Blackstone Valley–Explore fascinating places like Slater Mill, birthplace of the Industrial Revolution. Tour the Blackstone Valley National Heritage Corridor. Browse the Valley’s dozens of Factory Outlets. Catch some great baseball action with the Pawtucket Red Sox, Boston’s Triple A farm team. Or, get the true small-town New England experience at the Brown and Hopkins General Store. Visit www.tourblackstone.com.
Block Island–Block Island, an 11-square-mile seaside resort located 12 miles off the Rhode Island coast, has been heralded as "One of the Last Twelve Great Places in the Western Hemisphere." Its rolling green hills and dramatic bluffs are reminiscent of Ireland, while its beautifully restored Victorian hotels and inns preserve the elegance of a bygone era. Visit www.blockislandinfo.com.
East Bay–The region, which is comprised of the towns of Barrington, Bristol, East Providence and Warren, is steeped in British and Colonial heritage. Located in beautiful Bristol is Blithewold Mansion and Gardens, a waterfront estate which is home to thousands of flowers. Enjoy a bay cruise or some antiquing on Water Street in Warren. Museums like Coggeshall Farm and the Herreshoff Marine Museum provide a look at Rhode Island’s agricultural and nautical past. Visit www.eastbayritourism.com.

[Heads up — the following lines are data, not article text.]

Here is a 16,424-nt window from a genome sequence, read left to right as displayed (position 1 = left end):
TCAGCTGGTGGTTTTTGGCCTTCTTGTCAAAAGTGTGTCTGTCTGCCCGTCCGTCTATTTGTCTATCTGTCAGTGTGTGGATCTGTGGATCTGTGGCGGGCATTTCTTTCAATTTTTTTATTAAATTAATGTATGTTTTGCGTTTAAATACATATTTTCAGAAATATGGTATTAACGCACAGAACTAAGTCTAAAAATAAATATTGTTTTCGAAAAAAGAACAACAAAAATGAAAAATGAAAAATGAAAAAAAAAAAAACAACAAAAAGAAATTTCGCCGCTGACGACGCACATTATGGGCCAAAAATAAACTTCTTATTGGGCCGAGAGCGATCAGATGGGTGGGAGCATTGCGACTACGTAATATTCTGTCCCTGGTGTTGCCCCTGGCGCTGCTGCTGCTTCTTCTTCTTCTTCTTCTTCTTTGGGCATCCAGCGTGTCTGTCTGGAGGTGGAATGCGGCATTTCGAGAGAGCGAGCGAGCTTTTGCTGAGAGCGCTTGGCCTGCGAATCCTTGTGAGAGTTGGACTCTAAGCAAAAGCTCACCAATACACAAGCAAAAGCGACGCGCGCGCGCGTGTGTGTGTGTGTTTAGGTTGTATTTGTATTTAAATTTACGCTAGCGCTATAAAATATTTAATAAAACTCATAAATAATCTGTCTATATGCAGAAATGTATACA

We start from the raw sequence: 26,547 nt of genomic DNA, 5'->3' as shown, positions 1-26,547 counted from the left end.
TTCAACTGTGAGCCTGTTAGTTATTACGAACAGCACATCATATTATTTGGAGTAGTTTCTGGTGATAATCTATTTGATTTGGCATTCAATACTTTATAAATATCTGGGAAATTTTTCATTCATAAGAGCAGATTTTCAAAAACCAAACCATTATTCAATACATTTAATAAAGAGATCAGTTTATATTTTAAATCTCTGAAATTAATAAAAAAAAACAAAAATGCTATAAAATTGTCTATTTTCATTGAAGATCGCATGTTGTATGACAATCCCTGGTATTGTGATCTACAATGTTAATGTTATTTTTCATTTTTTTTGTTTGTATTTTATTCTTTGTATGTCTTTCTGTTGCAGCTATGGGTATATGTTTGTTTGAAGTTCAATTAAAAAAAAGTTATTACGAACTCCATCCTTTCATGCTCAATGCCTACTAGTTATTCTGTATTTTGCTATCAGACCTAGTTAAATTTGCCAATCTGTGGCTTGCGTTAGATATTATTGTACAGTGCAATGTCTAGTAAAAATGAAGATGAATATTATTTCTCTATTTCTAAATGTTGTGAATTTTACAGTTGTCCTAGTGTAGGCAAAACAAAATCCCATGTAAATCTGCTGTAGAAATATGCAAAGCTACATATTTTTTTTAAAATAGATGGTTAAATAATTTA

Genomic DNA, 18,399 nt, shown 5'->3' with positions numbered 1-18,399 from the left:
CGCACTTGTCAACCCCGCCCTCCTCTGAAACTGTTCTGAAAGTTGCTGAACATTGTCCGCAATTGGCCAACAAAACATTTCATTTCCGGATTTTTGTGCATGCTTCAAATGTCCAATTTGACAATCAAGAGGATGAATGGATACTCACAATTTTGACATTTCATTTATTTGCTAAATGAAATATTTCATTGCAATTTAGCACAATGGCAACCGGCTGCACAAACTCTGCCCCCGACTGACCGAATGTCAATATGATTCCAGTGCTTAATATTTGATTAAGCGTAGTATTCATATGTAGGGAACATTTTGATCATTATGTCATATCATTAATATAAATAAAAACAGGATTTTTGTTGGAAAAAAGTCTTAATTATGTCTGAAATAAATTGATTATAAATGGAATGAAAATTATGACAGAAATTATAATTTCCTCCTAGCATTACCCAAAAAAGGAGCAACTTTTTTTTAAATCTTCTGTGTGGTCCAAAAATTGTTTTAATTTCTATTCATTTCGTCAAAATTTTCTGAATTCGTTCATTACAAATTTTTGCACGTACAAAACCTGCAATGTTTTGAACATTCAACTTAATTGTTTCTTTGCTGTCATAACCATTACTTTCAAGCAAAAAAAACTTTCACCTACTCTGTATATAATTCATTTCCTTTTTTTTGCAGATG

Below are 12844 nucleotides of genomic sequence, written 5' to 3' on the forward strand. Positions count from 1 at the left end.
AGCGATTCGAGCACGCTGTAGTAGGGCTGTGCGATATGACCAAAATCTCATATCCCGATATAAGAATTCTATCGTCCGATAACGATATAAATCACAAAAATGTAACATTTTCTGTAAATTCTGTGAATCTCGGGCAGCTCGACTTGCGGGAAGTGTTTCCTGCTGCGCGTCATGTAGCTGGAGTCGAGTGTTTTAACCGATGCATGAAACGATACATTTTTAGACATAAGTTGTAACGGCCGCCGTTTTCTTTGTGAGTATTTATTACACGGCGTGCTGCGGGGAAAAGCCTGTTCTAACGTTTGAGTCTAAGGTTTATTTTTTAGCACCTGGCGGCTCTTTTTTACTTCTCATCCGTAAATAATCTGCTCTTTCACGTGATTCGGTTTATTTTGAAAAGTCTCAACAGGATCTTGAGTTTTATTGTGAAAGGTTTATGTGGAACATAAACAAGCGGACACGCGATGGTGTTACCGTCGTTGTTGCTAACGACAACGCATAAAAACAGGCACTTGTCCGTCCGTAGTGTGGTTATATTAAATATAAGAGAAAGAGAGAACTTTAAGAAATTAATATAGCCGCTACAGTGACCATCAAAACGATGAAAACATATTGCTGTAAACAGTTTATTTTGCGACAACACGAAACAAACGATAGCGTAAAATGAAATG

Newport–You’ll find the summer "cottages" of some of the world’s wealthiest people here in the City-by-the-Sea. These world renowned Gilded Age mansions on famous Bellevue Avenue line Newport’s rugged coastline. Newport is home to America’s Cup yacht racing and the Newport Jazz Festival. Visit www.gonewport.com.
Providence–The city is acclaimed for its preservation of the past and its advancements toward the future. Places like Benefit Street's "Mile of History" on the East Side to festive Federal Hill, Rhode Island's own "Little Italy," feature historical and cultural attractions. The Providence Place Mall, one of the largest shopping destinations in the country is a Downcity favorite. Providence is home to Barnaby Evans award-winning river sculpture, WaterFire. Rhode Island’s capital is also endowed with exceptional arts and entertainment, famed museums, world-class restaurants and a nightlife that continues to grow. Visit www.goprovidence.com.